8. live round in the chamber

    Rick, I have long speculated that somebody screwed up and planted the wrong caliber bullets in the sniper's nest. The 6.5 caliber spent shells were found, photographed, dusted for prints, and placed in an envelope at 1:00 PM. They had already been entered into the chain of evidence. The rifle was discovered at 1:22 PM Read this WC reply by Will Fritz carefully when he was asked about the mention of a 7.65 caliber Mauser: "Mr. BALL. Well, did you ever make any---did you ever say that it was a 7.65 Mauser? Mr. FRITZ. No, sir; I am sure I did not. Mr. BALL. Or did you think it was such a thing? Mr. FRITZ. No, sir; I did not. If I did, the Mauser part, I won't be too positive about Mauser because I am not too sure about Mauser rifles myself. But I am certainly sure that I never did give anyone any different caliber than the one that shows on the cartridges." It's not the rifle he is concerned about. It's the caliber of the bullets. I can't think of any other reason why; when that live round was ejected and fell to the floor, that Fritz picked it up and stuck it in his pocket, rather than calling Studebaker and Sims to come over and put it in an evidence bag. My belief is, that he looked at it and realized that the caliber of the live shell did not match the caliber of the spent cartridges. Steve Thomas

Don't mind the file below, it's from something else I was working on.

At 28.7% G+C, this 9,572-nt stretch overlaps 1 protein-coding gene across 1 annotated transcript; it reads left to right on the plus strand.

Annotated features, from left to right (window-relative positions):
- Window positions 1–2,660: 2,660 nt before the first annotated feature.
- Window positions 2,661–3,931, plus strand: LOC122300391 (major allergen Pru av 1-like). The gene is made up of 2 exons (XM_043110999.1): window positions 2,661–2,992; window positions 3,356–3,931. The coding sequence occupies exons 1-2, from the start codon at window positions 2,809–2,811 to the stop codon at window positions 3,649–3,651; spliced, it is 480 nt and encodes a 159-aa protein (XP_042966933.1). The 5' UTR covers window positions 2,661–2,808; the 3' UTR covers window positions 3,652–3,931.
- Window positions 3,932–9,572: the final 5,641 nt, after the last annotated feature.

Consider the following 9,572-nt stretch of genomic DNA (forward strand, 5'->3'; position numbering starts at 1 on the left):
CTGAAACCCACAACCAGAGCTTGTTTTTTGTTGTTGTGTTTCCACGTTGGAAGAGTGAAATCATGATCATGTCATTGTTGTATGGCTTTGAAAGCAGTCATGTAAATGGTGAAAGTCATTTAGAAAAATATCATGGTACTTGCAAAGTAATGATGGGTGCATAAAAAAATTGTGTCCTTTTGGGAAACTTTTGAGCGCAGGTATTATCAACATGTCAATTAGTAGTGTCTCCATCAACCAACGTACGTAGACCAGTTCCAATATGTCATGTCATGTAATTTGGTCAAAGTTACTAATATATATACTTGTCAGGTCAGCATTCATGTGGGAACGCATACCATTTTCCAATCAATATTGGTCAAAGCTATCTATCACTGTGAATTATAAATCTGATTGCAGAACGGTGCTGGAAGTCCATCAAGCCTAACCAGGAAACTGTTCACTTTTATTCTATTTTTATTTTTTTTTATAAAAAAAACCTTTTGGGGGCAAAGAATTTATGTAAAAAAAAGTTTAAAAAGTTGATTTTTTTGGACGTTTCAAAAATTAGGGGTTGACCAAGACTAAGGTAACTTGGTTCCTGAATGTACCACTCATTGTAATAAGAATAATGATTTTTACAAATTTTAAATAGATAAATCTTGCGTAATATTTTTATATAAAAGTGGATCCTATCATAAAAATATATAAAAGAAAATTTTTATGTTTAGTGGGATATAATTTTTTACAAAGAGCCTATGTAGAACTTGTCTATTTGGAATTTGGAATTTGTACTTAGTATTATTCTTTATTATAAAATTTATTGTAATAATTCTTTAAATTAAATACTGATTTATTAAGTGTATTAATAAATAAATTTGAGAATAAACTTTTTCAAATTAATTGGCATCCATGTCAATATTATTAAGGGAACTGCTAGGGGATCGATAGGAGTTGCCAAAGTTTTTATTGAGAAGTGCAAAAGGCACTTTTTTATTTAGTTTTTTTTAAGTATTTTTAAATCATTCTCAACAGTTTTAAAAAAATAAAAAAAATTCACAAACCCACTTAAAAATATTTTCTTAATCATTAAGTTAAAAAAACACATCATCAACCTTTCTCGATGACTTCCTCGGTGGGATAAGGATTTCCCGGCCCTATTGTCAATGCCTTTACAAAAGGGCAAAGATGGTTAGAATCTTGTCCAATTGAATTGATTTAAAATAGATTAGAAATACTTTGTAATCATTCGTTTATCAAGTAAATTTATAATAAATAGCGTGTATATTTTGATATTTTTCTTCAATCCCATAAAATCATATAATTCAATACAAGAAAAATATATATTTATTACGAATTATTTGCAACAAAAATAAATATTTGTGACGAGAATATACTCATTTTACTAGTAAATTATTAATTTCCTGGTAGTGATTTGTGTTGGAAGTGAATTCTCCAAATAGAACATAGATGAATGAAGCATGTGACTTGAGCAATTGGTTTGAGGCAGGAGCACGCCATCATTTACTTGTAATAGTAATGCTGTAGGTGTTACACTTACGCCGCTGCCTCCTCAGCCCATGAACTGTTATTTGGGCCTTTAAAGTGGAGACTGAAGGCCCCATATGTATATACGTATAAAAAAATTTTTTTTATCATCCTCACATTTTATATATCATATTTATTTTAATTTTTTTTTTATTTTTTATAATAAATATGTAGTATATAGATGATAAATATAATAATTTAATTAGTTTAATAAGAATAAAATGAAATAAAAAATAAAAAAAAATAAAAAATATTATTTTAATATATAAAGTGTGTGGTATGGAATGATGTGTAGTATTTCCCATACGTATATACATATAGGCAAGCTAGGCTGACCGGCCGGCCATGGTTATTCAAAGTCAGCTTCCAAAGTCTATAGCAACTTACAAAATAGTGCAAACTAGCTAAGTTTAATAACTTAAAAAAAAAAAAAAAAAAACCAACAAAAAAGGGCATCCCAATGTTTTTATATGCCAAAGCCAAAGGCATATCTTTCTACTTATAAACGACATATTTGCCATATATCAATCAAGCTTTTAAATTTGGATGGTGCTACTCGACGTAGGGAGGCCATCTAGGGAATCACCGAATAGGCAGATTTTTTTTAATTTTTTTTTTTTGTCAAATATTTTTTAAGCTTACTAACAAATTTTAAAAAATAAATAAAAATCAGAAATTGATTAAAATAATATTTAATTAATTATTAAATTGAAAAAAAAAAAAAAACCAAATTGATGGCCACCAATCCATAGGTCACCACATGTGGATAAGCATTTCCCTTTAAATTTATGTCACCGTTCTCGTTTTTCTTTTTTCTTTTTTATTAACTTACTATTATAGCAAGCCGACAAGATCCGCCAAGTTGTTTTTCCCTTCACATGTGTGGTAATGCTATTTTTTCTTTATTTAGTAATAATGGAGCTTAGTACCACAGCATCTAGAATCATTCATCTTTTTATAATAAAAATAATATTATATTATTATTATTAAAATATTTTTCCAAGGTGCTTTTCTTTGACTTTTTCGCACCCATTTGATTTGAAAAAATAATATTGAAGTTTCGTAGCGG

9. I have been thinking about the physical process you go through to load bullets into a clip, and the fact that the live round in the rifle did not have any fingerprints on it. Don't you have to press down on the bullet with your thumb to get it into the clip? Even if the shooter wore gloves to load the clip, wouldn't the unfired bullet have at least Fritz's and Day's fingerprints on it? Both of them handled it. And why would Fritz have stuck this bullet in his pocket and not place it in an evidence bag and give it to Studebaker or Sims who were collecting evidence at the TSBD? The fired shells were placed in an envelope that was marked with the date and time. Why wasn't this done with the unfired round? Day's and Fritz's testimony are at odds as to when that bullet was dusted for prints. Mr. BELIN. What did you do with this after you put your name on it? Mr. DAY. Captain Fritz took possession of it. I retained possession of the rifle. Mr. BELIN. Did you process this live round at all for prints? Mr. DAY. Yes, sir; I did. I did not find any prints. Mr. BALL. After the pictures had been taken of the rifle what happened then? Mr. FRITZ. After the pictures had been made then I ejected a live shell, a live cartridge from the rifle. Mr. BALL. And who did you give that to? Mr. FRITZ. I believe that I kept that at that time myself. Later I gave it to the crime lab who, in turn, turned it over to the FBI. Mr. McCLOY. Before Captain Fritz ejected the live cartridge, did you dust the rifle for fingerprints? Mr. DAY. Not before. Mr. McCLOY. When was the rifle as such dusted with fingerprint powder? Mr. DAY. After ejecting the live round, then I gave my attention to the rifle. Mr. McCLOY. Can I ask one question there, did you take any precautions as to fingerprints before you ejected this? Mr. FRITZ. Yes, sir. Mr. McCLOY. So in your opinion your fingerprints wouldn't show? Mr. FRITZ. He could have taken mine but I let him dust first before I ejected a shell. Steve Thomas